Years ago, children were taught to tell the truth. When a mis-deed occurred they took responsibility, prepared for the consequences, and hesitantly reported the facts as they happened.
Today, speaking the truth is often considered inappropriate. Consider the following:
I have a friend who is a nurse. This morning she shared that she was continually criticized for having “no filter.” She actually felt it necessary to defend what she described as “her tendency to tell the truth.” The real question is, “Who would want a nurse who didn’t tell the truth?”
This cultural shift toward negatively labeling a truth teller – marking them as a person with “no filter” – presents to our children a character model filled with compromise. Right and wrong are neither fluid nor negotiable. Either an event happened or it didn’t. Either something is the truth or it is a lie. There should be no confusion.
Having “no filter” used to mean that the person was unskilled in a social situation and could not determine what was an appropriate response in a certain circumstance. But today, the term is used in a demeaning way, judging a person harshly for speaking truth.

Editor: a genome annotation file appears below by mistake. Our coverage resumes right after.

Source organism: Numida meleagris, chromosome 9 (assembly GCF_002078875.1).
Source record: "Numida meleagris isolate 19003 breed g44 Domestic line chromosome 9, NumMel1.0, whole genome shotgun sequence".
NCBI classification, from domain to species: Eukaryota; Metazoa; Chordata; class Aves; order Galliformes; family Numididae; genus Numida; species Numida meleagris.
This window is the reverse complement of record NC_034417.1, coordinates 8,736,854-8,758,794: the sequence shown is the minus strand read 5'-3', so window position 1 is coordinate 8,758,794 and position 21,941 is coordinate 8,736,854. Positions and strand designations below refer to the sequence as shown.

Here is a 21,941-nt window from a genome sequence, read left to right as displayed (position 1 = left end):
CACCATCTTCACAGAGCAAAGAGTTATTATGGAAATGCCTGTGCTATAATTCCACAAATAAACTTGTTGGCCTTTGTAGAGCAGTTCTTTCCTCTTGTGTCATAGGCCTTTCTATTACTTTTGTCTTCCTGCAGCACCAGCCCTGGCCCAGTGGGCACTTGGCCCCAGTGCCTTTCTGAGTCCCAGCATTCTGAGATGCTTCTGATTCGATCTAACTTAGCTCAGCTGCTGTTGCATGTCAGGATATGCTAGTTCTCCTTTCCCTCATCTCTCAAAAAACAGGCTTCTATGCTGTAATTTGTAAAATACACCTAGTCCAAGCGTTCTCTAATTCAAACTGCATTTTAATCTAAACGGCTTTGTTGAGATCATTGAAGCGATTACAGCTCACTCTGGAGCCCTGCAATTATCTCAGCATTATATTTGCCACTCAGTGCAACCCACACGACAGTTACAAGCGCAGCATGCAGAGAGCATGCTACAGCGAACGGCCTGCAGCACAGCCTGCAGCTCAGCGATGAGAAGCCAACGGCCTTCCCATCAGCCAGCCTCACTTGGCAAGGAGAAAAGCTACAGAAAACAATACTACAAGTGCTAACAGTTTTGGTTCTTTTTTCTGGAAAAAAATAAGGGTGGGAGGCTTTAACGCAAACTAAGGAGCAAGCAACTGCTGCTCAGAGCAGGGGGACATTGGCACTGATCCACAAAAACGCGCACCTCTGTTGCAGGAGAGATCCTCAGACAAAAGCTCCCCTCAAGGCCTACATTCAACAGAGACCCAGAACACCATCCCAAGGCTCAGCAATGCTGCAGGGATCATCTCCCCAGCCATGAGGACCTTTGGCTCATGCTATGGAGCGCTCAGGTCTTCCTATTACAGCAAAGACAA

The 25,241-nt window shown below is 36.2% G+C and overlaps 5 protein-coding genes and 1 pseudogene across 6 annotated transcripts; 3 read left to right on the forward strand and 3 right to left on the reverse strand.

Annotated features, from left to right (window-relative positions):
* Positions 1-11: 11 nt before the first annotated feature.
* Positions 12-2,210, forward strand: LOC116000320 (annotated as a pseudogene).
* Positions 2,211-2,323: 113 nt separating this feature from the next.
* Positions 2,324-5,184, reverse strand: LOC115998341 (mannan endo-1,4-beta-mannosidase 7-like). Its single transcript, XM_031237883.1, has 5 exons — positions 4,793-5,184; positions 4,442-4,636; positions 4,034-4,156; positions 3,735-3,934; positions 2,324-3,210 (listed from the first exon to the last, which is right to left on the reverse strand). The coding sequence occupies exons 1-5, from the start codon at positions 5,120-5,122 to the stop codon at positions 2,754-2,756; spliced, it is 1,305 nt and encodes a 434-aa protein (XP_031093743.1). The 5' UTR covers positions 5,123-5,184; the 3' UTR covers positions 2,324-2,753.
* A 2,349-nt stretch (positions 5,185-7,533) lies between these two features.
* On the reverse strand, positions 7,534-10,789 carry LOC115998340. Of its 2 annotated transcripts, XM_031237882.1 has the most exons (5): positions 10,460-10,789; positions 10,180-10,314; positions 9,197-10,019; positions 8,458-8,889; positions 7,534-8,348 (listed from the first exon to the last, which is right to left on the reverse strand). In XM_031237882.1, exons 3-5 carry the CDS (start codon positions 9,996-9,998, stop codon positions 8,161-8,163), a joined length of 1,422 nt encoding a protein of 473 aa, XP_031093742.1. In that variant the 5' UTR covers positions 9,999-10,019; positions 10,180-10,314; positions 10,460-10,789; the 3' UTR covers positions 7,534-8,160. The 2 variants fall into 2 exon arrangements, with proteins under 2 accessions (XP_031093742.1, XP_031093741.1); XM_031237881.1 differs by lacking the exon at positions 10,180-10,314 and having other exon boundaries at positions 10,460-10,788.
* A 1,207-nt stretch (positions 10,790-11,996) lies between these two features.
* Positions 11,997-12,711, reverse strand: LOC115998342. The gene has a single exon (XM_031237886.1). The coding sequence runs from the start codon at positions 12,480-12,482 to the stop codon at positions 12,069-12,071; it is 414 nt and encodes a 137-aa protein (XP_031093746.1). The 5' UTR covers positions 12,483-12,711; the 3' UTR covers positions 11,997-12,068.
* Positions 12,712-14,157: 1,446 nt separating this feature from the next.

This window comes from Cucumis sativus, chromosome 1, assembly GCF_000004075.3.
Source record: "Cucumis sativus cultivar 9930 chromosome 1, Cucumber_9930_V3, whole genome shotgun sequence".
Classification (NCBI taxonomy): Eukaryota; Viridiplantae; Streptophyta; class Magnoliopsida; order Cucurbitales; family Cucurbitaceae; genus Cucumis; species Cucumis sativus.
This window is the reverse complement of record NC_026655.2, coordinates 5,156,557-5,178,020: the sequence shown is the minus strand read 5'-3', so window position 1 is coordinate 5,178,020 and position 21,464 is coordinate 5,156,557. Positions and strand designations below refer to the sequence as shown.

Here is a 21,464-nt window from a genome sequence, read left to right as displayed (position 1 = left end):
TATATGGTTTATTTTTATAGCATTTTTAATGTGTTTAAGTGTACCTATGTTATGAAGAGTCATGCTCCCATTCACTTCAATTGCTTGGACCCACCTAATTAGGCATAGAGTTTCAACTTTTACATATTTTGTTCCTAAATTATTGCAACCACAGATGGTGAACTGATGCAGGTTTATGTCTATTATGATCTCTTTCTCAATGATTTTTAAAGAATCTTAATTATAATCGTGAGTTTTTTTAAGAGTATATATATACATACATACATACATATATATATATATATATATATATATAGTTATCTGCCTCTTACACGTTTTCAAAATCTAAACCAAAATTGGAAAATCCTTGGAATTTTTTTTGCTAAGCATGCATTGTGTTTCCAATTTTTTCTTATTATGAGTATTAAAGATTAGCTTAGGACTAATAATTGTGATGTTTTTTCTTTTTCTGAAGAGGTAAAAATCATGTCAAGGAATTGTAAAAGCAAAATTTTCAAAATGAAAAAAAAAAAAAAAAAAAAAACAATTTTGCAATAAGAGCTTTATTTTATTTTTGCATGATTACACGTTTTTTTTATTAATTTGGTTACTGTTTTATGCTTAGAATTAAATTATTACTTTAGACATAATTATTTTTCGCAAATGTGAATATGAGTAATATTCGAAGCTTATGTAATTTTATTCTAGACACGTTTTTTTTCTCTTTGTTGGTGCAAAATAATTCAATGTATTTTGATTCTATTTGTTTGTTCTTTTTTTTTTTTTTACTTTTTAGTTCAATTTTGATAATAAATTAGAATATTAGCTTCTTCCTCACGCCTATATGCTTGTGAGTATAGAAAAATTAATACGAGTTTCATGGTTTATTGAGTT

A teacher friend of mine recently posted this on Facebook:
“One of the biggest rules I have in class: “Be honest!” I can work with that …would much rather a kid mess up, admit it, and we come up with a solution. Teaching kids to overcome is paramount in life!!!”
If we want our young people to grow up respecting what is right and authentic, then perhaps we should explain to them that, in spite of what the world would say, there is no higher use of language than to speak … the truth.Note: For more information on children and lying, read our article entitled “Embroidered Truth.“